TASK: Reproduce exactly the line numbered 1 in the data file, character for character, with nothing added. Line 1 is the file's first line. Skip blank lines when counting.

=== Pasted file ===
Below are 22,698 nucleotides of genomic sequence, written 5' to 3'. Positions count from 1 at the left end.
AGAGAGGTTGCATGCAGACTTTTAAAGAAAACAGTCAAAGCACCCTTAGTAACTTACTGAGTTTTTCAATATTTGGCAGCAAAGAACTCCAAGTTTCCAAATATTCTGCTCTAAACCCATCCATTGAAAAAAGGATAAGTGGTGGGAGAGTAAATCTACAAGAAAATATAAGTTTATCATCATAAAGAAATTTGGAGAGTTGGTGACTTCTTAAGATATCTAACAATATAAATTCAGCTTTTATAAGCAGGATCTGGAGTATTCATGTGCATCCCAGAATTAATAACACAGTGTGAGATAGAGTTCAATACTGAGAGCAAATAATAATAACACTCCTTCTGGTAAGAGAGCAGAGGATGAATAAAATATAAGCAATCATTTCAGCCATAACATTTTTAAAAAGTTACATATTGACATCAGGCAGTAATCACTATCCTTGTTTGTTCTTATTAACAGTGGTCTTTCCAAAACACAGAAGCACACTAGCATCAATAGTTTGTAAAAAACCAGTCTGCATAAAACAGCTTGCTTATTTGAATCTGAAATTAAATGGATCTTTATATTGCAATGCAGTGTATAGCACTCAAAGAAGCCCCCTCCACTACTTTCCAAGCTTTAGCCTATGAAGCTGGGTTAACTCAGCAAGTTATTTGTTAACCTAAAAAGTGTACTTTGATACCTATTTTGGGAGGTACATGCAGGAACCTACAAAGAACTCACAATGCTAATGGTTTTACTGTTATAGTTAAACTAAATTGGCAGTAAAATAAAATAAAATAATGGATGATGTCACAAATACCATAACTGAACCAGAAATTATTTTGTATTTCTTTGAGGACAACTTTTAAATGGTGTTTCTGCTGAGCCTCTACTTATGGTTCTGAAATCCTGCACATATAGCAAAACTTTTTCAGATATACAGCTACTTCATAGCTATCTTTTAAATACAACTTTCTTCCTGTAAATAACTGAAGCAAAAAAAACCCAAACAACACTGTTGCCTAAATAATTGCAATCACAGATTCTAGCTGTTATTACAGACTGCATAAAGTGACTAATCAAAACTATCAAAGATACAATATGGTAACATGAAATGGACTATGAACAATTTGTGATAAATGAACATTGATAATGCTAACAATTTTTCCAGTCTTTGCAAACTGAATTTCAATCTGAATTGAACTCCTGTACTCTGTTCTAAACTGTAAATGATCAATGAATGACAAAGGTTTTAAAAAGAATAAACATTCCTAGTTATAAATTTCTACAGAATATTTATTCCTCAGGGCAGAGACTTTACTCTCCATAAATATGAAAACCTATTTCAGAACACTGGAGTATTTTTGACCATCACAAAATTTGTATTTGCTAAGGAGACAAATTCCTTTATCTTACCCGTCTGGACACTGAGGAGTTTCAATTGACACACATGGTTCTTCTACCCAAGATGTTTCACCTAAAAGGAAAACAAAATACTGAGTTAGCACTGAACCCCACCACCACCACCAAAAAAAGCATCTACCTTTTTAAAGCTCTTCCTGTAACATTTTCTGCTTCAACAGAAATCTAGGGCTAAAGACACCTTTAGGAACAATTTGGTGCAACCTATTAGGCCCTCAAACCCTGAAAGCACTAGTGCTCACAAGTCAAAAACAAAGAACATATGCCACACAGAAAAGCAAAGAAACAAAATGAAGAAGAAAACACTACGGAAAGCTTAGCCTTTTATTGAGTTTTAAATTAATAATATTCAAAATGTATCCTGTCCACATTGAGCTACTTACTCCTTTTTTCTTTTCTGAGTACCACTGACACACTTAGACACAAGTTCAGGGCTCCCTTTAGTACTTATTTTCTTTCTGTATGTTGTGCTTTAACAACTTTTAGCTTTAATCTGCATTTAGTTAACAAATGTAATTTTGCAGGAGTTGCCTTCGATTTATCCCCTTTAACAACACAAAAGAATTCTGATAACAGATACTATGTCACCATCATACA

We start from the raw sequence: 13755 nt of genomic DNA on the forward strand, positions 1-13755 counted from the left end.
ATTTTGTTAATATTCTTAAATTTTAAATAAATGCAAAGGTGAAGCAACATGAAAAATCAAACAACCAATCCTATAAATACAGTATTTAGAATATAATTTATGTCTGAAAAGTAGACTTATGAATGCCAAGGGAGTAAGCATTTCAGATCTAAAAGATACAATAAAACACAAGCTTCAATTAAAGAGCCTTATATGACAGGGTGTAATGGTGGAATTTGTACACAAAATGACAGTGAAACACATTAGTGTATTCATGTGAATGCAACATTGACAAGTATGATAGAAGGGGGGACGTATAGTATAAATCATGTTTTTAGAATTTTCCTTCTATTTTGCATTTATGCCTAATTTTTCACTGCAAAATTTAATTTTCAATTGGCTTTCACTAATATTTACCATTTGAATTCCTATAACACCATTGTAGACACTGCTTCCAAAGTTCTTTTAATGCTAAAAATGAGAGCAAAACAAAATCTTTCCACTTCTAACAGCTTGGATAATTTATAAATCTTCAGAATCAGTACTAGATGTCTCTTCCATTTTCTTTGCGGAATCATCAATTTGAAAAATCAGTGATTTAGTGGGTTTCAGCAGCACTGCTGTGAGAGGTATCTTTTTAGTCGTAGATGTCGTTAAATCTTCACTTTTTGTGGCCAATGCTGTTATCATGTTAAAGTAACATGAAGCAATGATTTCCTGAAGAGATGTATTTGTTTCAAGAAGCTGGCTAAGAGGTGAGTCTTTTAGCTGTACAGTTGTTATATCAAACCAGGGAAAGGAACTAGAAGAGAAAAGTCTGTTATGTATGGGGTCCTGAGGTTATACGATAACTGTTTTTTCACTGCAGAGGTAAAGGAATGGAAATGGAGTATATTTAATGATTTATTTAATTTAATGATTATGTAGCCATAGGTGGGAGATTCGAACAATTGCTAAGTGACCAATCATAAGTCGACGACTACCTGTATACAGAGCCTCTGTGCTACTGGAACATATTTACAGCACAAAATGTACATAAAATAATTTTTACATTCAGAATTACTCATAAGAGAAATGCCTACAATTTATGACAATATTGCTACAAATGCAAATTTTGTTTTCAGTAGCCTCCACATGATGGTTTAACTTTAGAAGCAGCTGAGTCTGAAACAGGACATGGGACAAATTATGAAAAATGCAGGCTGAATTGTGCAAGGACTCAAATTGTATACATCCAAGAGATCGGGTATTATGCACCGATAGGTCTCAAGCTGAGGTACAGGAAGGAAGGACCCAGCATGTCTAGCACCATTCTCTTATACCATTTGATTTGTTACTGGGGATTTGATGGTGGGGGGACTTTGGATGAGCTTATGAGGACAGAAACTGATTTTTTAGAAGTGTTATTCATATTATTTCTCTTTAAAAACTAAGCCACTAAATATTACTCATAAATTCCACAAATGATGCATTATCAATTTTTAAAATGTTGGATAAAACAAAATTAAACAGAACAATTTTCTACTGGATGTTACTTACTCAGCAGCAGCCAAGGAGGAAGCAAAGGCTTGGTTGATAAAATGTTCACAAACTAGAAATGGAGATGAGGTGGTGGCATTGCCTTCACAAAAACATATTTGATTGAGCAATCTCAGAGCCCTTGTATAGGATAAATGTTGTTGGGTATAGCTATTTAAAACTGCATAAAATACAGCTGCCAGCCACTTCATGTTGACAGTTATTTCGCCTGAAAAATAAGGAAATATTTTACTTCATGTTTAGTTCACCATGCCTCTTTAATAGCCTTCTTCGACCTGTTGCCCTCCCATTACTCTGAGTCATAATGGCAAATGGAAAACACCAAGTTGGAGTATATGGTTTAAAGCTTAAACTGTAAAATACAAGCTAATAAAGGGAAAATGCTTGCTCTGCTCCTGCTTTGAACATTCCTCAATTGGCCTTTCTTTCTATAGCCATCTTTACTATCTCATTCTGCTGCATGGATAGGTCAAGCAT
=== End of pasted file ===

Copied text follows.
Below are 22,698 nucleotides of genomic sequence, written 5' to 3'. Positions count from 1 at the left end.